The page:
How the Equifax breach could hurt Google, Amazon ... and my small firm

My firm provides information technology services to more than 600 small and medium-sized businesses. Most of the work we do is implementing cloud based customer relationship management, sales and marketing systems. We are a Microsoft partner. We also partner with many other great information technology firms that help our clients host, back up and secure our systems using Microsoft's Azure, Amazon's Web Services and Google's cloud services, among others.

I once thought my client base would resist migrating their in-house systems to cloud based systems. But it's a big way. According to many research reports, including this one from technology firm IDC in 2016, SMBs have been adopting the cloud at a record clip, with almost two-thirds using cloud based applications for sales growth and productivity and 78 percent planning to use software-as-a-service applications within the next three years. It makes sense. A company using cloud based applications and services can be more productive, flexible, data-driven, mobile and secure than the old way of managing our internal networks. Or so I have been preaching.

Of course, security has always been the biggest concern among my clients. We've all seen the headlines on the data breaches over the years. Many cloud based giants - from Yahoo to LinkedIn to Dropbox - have had customer data stolen. Credit card information has been taken from large companies like Target, Verizon and Wendy’s. Personal emails, movies and TV shows were fraudulently downloaded from Sony and HBO. Our own government has been hacked.

It's all very disconcerting to my clients. But Equifax? This one takes the cake. It's not only been a breach of data affecting 143 million users, but it's a breach that has cut to the core of the cloud's credibility. This is not Game of Thrones or an old credit card number. This is a company that stores our most private and confidential information used in financial and background checks, including Social Security numbers, drivers’ licenses and birth dates. It's not the biggest hack in history, but it's certainly one of the most damaging. And unsettling.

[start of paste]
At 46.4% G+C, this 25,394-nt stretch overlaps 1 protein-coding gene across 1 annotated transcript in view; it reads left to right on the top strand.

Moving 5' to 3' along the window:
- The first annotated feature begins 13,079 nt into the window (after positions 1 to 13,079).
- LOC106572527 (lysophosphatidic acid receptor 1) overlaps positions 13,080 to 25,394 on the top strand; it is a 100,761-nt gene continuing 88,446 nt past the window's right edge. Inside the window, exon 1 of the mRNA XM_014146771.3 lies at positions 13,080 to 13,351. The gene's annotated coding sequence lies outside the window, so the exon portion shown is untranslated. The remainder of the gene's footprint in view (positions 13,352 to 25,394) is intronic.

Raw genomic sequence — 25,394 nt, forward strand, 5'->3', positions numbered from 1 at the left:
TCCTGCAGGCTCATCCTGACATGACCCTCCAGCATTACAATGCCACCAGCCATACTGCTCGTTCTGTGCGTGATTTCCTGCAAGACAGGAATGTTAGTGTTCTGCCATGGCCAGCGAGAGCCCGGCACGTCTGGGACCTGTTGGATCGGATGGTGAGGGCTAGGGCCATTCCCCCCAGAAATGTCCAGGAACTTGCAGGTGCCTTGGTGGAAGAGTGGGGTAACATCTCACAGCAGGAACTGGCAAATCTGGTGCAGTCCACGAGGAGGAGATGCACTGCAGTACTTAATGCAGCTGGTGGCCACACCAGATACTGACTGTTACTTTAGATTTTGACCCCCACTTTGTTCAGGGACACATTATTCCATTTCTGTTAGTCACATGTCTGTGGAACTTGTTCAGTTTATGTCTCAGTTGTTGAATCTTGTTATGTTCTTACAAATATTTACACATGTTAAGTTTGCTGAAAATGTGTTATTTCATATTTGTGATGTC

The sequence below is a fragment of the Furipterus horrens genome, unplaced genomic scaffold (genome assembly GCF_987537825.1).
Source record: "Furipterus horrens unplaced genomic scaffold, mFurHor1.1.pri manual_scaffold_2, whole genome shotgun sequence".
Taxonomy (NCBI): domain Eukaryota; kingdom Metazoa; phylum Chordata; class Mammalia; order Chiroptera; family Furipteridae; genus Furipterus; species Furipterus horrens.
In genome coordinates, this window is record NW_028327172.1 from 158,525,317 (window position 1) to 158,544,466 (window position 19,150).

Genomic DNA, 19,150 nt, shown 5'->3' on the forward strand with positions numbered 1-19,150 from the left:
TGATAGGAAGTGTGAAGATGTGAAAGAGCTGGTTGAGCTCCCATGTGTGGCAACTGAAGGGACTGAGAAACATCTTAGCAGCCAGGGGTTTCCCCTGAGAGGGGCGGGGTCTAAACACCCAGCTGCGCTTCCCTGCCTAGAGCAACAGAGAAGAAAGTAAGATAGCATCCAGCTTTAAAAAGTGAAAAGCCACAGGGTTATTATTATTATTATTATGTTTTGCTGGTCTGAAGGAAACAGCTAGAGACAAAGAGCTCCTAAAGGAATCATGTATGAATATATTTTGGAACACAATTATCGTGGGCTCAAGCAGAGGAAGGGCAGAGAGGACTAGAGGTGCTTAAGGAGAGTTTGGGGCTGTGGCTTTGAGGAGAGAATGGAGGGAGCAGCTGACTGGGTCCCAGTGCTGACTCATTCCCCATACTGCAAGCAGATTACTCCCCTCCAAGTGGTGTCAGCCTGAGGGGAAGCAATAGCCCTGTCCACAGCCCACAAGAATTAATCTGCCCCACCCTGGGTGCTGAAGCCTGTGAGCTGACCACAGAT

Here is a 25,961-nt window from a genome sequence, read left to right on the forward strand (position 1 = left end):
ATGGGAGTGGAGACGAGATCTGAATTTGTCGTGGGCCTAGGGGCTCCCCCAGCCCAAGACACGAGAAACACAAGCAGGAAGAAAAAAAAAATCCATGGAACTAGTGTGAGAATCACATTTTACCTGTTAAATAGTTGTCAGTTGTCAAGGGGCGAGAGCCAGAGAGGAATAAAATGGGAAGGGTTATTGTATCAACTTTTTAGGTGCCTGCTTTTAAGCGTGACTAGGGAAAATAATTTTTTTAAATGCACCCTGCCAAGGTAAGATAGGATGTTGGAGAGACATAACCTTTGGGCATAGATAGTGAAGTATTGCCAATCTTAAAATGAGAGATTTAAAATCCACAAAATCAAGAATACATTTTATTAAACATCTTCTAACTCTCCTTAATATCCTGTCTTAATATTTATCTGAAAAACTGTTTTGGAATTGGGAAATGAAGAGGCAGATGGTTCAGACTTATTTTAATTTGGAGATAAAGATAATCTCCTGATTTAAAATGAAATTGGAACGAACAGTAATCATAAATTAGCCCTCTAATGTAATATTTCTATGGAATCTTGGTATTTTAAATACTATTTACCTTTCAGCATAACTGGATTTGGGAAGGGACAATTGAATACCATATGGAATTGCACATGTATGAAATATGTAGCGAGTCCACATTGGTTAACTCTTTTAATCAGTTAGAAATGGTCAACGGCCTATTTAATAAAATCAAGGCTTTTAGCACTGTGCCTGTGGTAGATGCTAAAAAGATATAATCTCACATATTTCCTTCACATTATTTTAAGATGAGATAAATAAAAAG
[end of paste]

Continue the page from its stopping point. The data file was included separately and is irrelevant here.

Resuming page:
One of the things that makes this so unsettling is the company's lukewarm response. The last thing my clients (who are already nervous about protecting their companies’ customer data in the cloud) want to see is a large company entrusted with so much vital data respond the way Equifax has. It’s hard to believe that it took Equifax five weeks to disclose the breach. It’s even harder to comprehend the company's lukewarm actions. Just check a website to see if you’re affected (I am, by the way.) That’s it? Equifax CEO Rich Smith promised that the company “will make changes” in a USAToday op ed, but no real plan has been offered. I guess we just sit and wait for our bank accounts to be drained and then spend weeks of our time arguing with customer reps and bank officials to get things sorted out.

This is exactly what my clients are afraid of with any cloud based company:  indifference. Class action lawsuits won't really resolve anything, although I personally hope the company gets sued out of existence.

All of this has, indirectly, affected my company's credibility. And in my opinion, Equifax’s indifference and incompetence has also indirectly affected the credibility of Microsoft, Amazon, Google and dozens of other cloud based providers.

For the past few years I've argued that although security in the cloud isn't perfect, it's certainly better than what the typical SMB can provide. Companies in this space – like Microsoft, Amazon, Google and of course Equifax - can surely afford to hire the brightest people and give them the best tools to ensure that our data is protected, right? It's their business model and it relies entirely on their customers' confidence, right? Of course they care. Right? Hmmmmm.

Just this week I've spoken to more than a dozen clients who expressed genuine doubts about their decision to move their applications to the cloud. They are less convinced than ever that their data is truly secure. Unfortunately, it’s me - the guy who pushed them there – who has no responses other than the "it's still safer" one.

Gene Marks is an author, columnist and President of The Marks Group, a ten-person technology consulting firm near Philadelphia. Gene is also a Certified Public Accountant and a small business expert.